In connection with this general tendency of mind towards palpable and practical truth, our readers have doubtless observed a growing fondness for the study of nature and lation. Natural science and biblical theology are now receiving a larger share of attention than they have received at any former period. Never before, were so many well trained and industrious minds applied to the patient examination of the works and word of God. The mineralogist, chemist, geologist, and astronomer, are daily enriching the temple of science with some new and important discoveries; and the indefatigable student of the sacred text is almost as frequently bringing out something in illustration or confirmation of the eternal truths of scripture.

In contemplating this subject, we have been struck with the fact, that the thoughts of men are now turned simultaneously to these two great sources of substantial knowledge. We might, perhaps, at first expect, that an increased attention to science would be followed by a diminished interest in the study of the scriptures, since the mind of communities as well as of individuals, is prone to be engrossed with a single topic at a time. The history of past ages shows us, that when the public appetite has been eager for philosophy, there has frequently, if not generally, been little attention to revelation. Nor is it untrue that those who have given their days and their nights to the

Bible, have often cast a contempt upon nature, by neglecting to observe her works and listen to her instructions. The followers of Aristotle, in the early ages of the Christian church, though they might have the Christian name, cared little for the meaning of the divine word: thus philosophy was their all; while not a few of the reformers, who were devout students of scripture, seem to have thought, that there was nothing worthy of study in the material creation. Some divines of later times have regarded the Bible as a complete encyclopedia of all kinds of knowledge, and therefore considered it a waste of time and talent to attempt to learn any theory from nature. But this state of things has passed away. The present fondness for the study of nature, is attended with an equal fondness for the study of revelation. The natural philosopher cultivates an acquaintance with the sacred records, and the divine with the wonders of creation.

The fact that the volumes of nature and revelation have at length begun to be perused with so deep and concurrent an interest, is an encouraging omen of the future progress of truth! So long as the mind is held to fact, or kept conversant with the real, it will continue to enlarge its funds of useful knowledge, and strengthen its powers of original investigation; but the moment it escapes into the region of the purely imaginary, it is wholly uncertain, whether it will return laden with new riches and prepared for more vigorous effort in the direction of the useful, or impoverished and debilitated by the excursion.

We would not be understood to condemn all speculation, for we believe the mind of man was intended at times to venture far beyond the limits of absolute certainty; but we mean to say, that as the works and word of the Almighty are the two principal sources of human knowledge, so the mind, when extending its acquaintance with these, is advancing towards the goal of universal truth.

Regarding the progress of natural science as most intimately connected with the general improvement of society, we are always glad to meet with any competent author, whose object it is to help us to a more enlarged and intelligent acquaintance with the facts and laws of the physical universe. For this reason, we never take up a volume of a La Place, or a Lyell, or contemplate the unfinished labours of an Audubon, without a feeling of gratitude to a directing Providence, that such men are so arduously devoting their distinguished powers, each in his own way, in accordance with his own taste, to the advancement of human happiness. Such men are constantly unfolding to the world some new phenomena or facts, a knowledge of which expands the mind and fills it with more elevated and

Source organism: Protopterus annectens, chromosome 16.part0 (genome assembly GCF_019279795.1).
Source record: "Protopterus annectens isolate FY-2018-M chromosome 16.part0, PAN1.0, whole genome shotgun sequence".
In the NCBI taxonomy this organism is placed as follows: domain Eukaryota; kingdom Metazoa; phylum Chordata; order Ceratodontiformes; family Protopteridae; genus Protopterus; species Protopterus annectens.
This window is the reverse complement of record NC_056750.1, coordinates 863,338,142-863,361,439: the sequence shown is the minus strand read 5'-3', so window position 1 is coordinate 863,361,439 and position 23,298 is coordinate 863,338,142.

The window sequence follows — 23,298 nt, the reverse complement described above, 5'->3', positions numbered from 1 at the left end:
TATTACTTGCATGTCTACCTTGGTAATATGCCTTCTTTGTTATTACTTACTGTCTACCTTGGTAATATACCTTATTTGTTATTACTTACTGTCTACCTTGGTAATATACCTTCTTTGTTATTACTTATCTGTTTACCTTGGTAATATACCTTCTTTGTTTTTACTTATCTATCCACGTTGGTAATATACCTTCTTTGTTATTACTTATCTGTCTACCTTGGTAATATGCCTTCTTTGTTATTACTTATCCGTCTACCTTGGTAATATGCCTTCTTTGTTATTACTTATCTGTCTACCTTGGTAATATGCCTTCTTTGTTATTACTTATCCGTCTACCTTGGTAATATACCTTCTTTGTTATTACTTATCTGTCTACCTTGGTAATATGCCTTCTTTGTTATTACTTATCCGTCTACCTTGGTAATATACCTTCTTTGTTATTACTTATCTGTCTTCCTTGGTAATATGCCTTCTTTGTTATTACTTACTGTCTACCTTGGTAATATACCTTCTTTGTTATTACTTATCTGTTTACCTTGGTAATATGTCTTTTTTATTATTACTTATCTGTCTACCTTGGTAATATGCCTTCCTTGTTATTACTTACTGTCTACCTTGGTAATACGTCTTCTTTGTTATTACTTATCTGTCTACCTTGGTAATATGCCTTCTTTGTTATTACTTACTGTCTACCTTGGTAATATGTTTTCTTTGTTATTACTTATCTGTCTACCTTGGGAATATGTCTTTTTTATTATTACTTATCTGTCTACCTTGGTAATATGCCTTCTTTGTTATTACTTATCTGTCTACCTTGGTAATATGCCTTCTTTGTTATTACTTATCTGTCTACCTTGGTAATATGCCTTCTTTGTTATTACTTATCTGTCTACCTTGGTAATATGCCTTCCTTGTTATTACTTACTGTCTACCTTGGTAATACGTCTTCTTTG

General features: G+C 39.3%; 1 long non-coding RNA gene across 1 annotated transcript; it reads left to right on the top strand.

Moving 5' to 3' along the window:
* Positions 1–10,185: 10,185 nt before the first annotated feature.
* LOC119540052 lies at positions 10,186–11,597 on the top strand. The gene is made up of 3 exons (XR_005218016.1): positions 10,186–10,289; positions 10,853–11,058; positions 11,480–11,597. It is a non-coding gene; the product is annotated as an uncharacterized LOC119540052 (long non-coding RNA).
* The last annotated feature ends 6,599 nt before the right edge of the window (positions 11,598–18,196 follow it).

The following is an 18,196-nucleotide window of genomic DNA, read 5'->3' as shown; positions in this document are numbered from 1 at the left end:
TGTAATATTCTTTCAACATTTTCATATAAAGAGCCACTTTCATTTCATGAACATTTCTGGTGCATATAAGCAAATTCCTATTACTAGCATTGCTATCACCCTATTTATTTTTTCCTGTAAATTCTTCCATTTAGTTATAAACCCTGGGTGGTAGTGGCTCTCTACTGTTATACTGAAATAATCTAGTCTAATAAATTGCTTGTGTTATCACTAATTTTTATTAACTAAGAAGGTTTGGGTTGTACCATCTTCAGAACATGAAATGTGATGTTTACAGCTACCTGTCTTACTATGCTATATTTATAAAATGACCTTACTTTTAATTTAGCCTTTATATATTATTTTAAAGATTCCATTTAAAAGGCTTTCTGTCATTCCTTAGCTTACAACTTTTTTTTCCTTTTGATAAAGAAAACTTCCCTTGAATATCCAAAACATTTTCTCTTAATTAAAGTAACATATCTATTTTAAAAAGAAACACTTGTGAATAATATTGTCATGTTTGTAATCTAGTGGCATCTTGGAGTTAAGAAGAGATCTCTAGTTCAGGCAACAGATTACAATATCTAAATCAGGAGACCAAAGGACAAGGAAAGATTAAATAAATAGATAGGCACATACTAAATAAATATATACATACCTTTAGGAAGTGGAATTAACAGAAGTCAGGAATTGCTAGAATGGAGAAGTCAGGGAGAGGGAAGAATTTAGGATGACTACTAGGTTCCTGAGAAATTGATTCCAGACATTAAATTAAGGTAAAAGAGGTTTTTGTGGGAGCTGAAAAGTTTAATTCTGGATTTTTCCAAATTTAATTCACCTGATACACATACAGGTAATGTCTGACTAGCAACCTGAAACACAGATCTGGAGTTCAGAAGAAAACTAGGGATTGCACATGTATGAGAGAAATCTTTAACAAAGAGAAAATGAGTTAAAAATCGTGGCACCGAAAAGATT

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awful conceptions of the invisible, but ever-present Power, by which all things are girt.

Nor are we less gratified to meet with a volume, the object of which is to throw light on the facts and principles of the Bible. To those who devote their powers to the investigation and exposition of the truths of scripture, the world is, at the present day, under great and increasing obligations. This class of writers has for some time been increasing both in numbers and ability, until, it is believed, it may claim to itself as much talent and erudition as any other class of literary men. In no department of modern literature has there been, for the last few years, a greater or more perceptible progress, than in the interpretation of scripture. Formerly, the interpretation of the inspired writings was conducted much on the same principles with the interpretation of nature before the time of Bacon. As in the investigation of the laws of the material universe, well known facts were disregarded and imaginary ones made the bases of the most important conclusions-so, in expounding scripture, the usual laws of language and the ordinary meaning of words were set at nought, and new laws and new significations invented, to meet the supposed exigency of the case in hand. The imagination scorned the restraints of sound philology; the words, if interpreted literally, or according to their usual acceptation, would not so readily carry the mind into the elysian regions of mysticism; and it was therefore found more agreeable to adopt a method of interpretation, which should find hidden mysteries, where the writers intended nothing but plain and common matter of fact. Thus breaking away from all the laws of ordinary exposition, it required no uncommon genius to discover mountains of sense mystically wrapped up in many a little word, or to give to a train of Hebrew accents, strange and marvellous significations. The proper names, Adam, Sheth, and Enosh, with which the first book of the Chronicles opens, would easily furnish matter for long and laborious investigation, and the interjection O, as was once actually the case, might be a pregnant text for a series of eleven discourses!

Our readers may be aware that the Jews put what they termed a mystical interpretation upon many parts of the Old Testament. They had, for instance, three synagogue days in each week, Monday, Thursday, and Saturday. The reason of this they found in the mystical meaning of the passage in the fif teenth chapter of Exodus, which declares, that the Israelites were in great distress on their travelling three days in the wilderness without water. By water, they tell us, is there mystically meant the law; and therefore three days ought not to be suffered to pass without their hearing it. This is but a specimen of the